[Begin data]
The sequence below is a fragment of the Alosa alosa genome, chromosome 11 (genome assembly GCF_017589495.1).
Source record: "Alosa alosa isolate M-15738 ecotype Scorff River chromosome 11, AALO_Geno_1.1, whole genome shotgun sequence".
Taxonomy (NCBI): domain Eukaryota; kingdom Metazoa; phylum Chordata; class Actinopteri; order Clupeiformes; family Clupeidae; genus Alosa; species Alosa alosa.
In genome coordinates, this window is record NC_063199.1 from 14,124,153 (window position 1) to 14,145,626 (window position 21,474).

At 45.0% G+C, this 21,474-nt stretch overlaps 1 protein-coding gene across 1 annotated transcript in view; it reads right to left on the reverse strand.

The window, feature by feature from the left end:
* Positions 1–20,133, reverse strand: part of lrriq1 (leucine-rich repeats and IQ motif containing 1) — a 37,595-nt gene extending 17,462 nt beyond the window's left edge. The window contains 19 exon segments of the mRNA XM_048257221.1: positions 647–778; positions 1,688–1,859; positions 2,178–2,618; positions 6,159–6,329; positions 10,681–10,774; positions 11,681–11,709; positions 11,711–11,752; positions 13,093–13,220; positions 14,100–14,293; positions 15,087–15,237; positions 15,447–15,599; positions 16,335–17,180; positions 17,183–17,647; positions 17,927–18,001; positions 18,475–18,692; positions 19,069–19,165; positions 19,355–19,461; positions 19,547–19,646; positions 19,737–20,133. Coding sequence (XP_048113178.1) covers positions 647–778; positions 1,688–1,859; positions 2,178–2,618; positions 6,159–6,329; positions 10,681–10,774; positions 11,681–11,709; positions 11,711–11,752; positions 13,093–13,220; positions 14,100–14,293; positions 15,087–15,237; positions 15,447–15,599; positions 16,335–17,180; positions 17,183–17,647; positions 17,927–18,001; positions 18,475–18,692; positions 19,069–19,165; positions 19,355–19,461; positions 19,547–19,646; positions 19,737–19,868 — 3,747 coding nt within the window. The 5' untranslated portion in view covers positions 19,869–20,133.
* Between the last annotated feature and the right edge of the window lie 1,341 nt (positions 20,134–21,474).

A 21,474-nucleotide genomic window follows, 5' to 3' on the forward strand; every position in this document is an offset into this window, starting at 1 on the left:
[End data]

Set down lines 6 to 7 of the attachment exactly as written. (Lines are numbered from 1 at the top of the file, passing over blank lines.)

The window, feature by feature from the left end:
* Positions 1–20,133, reverse strand: part of lrriq1 (leucine-rich repeats and IQ motif containing 1) — a 37,595-nt gene extending 17,462 nt beyond the window's left edge. The window contains 19 exon segments of the mRNA XM_048257221.1: positions 647–778; positions 1,688–1,859; positions 2,178–2,618; positions 6,159–6,329; positions 10,681–10,774; positions 11,681–11,709; positions 11,711–11,752; positions 13,093–13,220; positions 14,100–14,293; positions 15,087–15,237; positions 15,447–15,599; positions 16,335–17,180; positions 17,183–17,647; positions 17,927–18,001; positions 18,475–18,692; positions 19,069–19,165; positions 19,355–19,461; positions 19,547–19,646; positions 19,737–20,133. Coding sequence (XP_048113178.1) covers positions 647–778; positions 1,688–1,859; positions 2,178–2,618; positions 6,159–6,329; positions 10,681–10,774; positions 11,681–11,709; positions 11,711–11,752; positions 13,093–13,220; positions 14,100–14,293; positions 15,087–15,237; positions 15,447–15,599; positions 16,335–17,180; positions 17,183–17,647; positions 17,927–18,001; positions 18,475–18,692; positions 19,069–19,165; positions 19,355–19,461; positions 19,547–19,646; positions 19,737–19,868 — 3,747 coding nt within the window. The 5' untranslated portion in view covers positions 19,869–20,133.